Many people want to know all about private investigators. They often fantasize about the media portrayal of adventure, glamour and mystery associated with the profession and think that it would be a fun career. However, it is crucial to understand that investigation is a difficult job, which takes vast amounts of training, certain well-defined character traits and extreme dedication, in order to be successful.
This resource section details a variety of niche detective occupations and clarifies some important points concerning the entire detective vocation.
Everything About Private Investigators
Private investigation is defined as the gathering of intelligence for a particular purpose by a non-law enforcement agency. Investigation assignments range greatly from simple background checks to skip tracing and from marital infidelity investigations to cult rescues. There is no such thing as a typical assignment for a general investigative firm, so agents must be well-rounded and educated in a wide range of case types.
Of course, not all professional investigators offer all types of services and most specialize in particular facets of private detective work. Clients that are looking to hire a private investigator should always choose one who is well versed in their particular type of assignment, to ensure a successful result, with minimal cost.
Professional Investigator Topical Essays
What is a private investigator? This is a common question asked by people who do not fully understand the detective profession.
Female private investigators are always in demand, as they can handle many specialized types of assignments and can earn larger salaries than their male counterparts.
Professional investigator is the universally recognized title for all types of investigative professionals.
P.I. is one of the most widely recognized acronyms. Everyone knows what a P.I. is due to the common use of the term in movies, literature and television.
Computer forensic investigators are niche detectives that focus on electronic data cases, such as encryption, hacking, network security and other computer-related assignments.
Child abuse investigators specialize in these heartbreaking criminal matters, often employing tactics that might not be generally available to traditional law enforcement personnel.
Making the transition from police or military work to private sector detective can be a lucrative career change.
About Private Investigators History
The private investigation industry has been around since the middle 1800s. Early investigative specialists had a difficult time operating, until legal regulations were drafted concerning exactly what methods a private eye can and can not use to fulfill their assignment. The first investigators were more like mercenaries for hire than the modern version of a private detective. They took on tasks which would never even be considered in today’s tightly regulated world.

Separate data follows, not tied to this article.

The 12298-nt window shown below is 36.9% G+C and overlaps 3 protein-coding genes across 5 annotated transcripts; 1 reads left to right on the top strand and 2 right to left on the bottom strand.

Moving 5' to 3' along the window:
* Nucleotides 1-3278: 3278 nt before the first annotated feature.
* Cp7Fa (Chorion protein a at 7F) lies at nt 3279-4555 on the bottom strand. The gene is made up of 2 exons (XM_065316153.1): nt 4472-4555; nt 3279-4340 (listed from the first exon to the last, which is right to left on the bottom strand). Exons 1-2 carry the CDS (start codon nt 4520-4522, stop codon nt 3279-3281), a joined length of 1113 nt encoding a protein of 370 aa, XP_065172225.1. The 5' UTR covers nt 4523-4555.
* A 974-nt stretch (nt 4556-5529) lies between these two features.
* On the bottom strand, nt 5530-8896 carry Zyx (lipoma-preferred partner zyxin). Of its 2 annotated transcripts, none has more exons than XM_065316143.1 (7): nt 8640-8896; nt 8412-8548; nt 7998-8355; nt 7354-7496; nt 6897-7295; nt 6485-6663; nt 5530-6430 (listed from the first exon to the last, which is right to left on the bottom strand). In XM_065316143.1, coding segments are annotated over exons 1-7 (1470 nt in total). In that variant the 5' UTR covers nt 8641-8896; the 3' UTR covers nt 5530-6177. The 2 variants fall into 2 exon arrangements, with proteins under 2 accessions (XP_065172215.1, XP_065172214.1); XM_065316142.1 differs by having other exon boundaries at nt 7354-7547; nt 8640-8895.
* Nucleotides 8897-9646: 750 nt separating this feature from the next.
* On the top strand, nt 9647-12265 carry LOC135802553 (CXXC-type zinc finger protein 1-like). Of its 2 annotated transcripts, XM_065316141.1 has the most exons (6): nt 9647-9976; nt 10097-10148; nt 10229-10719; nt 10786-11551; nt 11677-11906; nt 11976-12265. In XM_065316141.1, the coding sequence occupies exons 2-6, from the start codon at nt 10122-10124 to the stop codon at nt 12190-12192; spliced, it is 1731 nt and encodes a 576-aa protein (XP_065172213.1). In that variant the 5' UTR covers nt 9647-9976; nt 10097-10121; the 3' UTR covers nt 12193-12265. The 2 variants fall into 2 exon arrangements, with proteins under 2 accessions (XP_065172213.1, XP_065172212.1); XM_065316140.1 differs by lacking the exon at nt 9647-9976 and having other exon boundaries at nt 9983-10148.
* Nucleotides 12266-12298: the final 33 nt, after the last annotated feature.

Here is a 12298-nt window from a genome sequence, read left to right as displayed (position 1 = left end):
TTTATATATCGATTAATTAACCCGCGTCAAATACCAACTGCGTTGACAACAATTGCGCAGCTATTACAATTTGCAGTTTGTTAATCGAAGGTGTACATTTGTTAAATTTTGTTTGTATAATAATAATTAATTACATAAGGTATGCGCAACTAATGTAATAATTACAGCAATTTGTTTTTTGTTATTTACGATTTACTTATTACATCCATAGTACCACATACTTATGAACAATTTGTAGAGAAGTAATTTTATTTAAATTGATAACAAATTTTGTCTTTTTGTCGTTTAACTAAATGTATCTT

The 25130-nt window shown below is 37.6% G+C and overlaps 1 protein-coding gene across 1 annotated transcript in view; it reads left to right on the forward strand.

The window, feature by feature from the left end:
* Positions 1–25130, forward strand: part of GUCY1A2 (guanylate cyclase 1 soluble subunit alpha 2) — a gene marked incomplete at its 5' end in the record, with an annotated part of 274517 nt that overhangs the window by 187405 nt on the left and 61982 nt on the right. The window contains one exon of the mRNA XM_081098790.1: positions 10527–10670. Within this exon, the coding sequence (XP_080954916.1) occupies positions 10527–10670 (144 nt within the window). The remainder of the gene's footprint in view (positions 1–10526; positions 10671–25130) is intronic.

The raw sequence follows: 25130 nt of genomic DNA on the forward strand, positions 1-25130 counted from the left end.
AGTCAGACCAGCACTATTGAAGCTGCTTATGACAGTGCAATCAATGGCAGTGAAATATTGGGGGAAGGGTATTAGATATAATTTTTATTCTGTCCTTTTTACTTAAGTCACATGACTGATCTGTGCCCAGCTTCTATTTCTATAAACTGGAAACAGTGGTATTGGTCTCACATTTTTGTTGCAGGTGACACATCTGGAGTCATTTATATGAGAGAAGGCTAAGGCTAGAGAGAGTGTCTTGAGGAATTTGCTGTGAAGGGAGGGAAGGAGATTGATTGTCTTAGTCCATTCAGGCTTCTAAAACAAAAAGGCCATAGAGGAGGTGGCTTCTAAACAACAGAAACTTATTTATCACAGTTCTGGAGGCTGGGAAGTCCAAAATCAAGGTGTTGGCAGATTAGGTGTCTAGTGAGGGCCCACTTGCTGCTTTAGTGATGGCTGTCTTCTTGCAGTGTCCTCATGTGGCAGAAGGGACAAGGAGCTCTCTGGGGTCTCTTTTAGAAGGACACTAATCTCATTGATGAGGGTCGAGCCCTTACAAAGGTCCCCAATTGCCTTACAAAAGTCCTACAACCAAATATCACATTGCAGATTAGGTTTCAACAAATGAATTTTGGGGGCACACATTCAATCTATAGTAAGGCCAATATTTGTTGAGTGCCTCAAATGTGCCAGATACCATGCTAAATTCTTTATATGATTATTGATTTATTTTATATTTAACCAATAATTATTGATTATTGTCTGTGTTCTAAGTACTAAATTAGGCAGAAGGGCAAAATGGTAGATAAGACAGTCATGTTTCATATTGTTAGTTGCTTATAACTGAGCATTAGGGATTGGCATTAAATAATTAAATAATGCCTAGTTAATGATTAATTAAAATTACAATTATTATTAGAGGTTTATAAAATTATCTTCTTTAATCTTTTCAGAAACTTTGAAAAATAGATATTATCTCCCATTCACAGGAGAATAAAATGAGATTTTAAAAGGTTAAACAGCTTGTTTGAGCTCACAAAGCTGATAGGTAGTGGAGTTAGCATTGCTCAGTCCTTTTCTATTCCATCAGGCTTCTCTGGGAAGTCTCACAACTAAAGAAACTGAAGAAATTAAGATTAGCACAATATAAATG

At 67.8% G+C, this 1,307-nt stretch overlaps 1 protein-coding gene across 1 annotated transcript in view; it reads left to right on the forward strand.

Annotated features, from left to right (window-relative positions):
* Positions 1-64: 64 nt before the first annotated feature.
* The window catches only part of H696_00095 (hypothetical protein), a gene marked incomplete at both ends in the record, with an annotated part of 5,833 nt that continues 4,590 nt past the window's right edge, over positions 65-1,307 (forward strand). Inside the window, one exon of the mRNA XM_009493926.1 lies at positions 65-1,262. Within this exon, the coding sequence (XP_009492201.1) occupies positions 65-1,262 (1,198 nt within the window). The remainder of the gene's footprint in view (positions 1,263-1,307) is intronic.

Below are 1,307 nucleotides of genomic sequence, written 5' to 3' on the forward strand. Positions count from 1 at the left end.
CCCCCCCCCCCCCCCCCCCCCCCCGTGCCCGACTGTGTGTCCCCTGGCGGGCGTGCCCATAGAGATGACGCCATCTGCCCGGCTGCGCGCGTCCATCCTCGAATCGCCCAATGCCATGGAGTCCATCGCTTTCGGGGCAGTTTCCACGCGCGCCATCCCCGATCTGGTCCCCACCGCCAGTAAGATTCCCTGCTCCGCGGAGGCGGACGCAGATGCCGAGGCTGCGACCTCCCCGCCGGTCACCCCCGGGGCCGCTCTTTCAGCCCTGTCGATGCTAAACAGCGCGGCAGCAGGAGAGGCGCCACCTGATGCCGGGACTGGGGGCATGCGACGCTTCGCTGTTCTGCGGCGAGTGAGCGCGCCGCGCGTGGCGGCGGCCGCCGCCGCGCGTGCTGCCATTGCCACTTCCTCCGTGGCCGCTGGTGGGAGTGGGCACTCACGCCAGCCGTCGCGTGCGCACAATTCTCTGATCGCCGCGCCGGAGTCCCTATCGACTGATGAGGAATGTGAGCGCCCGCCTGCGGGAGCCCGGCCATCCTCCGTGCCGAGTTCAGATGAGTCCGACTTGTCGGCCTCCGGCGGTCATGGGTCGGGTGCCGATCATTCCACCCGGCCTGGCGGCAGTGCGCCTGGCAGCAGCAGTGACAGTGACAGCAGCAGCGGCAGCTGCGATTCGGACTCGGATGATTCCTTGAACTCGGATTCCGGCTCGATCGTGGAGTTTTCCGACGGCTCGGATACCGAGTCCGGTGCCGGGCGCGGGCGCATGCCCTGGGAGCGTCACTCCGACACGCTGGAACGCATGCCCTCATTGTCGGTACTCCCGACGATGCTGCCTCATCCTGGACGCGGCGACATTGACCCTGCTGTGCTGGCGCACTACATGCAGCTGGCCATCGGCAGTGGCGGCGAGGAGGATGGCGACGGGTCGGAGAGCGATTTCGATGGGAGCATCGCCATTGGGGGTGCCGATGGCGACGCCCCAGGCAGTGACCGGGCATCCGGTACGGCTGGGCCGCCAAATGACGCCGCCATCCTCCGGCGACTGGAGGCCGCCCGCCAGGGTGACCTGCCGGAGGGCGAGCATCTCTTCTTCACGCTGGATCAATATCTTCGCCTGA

As the profession advanced, laws were enacted to protect both professional investigators on the job, as well as the general public, as a whole. Now, the private investigation sector is a close knit community of trained professionals, who have spent much of their lives earning the unique skill sets which have made them so incredibly successful at finding out the 5 most important criteria of any mystery: who, what, when, where and why.
About Private Detectives
If you are interested in securing the services of a licensed private investigator to take on a particular intelligence gathering assignment, make sure you shop around for an experienced agent who can get results. Try to get a recommendation from a friend or colleague, if possible, since calling an investigator out of the phone book is less reliable.
When in doubt, you can always contact a local private investigator association for a referral to a trained professional who will understand the precise nature of your specific case requirements.
Maybe you are more interested in becoming a private investigator than hiring one. Make sure that you will actually be able to accommodate the requirements of the job before investing any time or money in your training. If you feel that this is a good career path for you, then take the time to train with an accredited private investigation school or at least complete a quality online private investigator course.
More important than anything is having the right connections to secure you a steady supply of work, since this is the most difficult facet of the business and typically forces failing detectives to find a new career, more than any other single reason.